Newspaper of The New York Herald, June 14, 1849, Page 1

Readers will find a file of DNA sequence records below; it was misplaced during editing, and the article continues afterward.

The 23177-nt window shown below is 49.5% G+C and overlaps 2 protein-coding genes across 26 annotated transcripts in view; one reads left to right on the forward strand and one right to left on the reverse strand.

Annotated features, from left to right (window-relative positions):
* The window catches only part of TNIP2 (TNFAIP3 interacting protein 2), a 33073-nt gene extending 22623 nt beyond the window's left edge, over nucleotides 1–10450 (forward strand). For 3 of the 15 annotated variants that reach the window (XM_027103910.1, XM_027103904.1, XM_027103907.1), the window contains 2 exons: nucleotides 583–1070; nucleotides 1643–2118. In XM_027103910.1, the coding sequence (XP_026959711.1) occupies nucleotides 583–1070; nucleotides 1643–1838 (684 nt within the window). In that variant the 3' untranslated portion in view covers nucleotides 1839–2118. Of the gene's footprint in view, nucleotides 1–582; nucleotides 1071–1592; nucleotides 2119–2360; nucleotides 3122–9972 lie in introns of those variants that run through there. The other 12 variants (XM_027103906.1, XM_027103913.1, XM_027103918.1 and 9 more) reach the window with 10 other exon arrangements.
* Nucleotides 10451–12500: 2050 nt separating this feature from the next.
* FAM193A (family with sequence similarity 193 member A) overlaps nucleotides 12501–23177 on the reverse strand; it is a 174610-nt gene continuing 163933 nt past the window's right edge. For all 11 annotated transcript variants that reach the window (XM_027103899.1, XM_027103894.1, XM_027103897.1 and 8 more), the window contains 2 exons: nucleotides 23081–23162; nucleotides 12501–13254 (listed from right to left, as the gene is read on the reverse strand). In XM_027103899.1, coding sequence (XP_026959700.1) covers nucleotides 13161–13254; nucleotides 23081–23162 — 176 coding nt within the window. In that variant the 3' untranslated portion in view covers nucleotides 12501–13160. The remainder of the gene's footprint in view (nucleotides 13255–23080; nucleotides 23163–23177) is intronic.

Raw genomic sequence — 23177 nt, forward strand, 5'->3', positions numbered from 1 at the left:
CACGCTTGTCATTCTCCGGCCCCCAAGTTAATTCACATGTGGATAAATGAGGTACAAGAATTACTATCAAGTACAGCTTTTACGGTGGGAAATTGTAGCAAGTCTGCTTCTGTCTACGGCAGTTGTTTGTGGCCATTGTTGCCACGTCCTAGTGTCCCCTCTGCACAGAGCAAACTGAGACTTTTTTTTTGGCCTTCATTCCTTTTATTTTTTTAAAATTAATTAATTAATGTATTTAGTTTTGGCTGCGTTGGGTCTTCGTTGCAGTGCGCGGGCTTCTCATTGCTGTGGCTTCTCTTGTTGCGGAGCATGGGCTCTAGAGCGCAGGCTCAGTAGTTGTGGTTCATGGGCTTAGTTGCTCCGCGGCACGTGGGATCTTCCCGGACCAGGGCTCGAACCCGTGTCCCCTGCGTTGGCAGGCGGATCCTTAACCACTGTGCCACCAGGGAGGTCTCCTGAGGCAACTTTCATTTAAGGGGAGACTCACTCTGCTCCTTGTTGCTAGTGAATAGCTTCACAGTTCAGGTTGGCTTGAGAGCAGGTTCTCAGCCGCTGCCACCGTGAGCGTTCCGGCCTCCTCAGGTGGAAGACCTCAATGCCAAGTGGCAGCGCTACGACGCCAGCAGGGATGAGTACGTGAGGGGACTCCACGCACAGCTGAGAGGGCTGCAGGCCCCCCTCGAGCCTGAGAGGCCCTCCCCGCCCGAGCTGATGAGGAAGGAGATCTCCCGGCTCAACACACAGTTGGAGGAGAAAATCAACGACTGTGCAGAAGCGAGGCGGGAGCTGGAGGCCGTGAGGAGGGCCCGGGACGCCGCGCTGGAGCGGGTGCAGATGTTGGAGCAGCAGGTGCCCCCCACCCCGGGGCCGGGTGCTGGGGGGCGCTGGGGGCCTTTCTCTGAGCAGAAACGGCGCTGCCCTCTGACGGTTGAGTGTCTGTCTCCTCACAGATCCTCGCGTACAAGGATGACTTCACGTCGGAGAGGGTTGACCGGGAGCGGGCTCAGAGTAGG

Newspaper of The New York Herald dated June 14, 1849 Page 1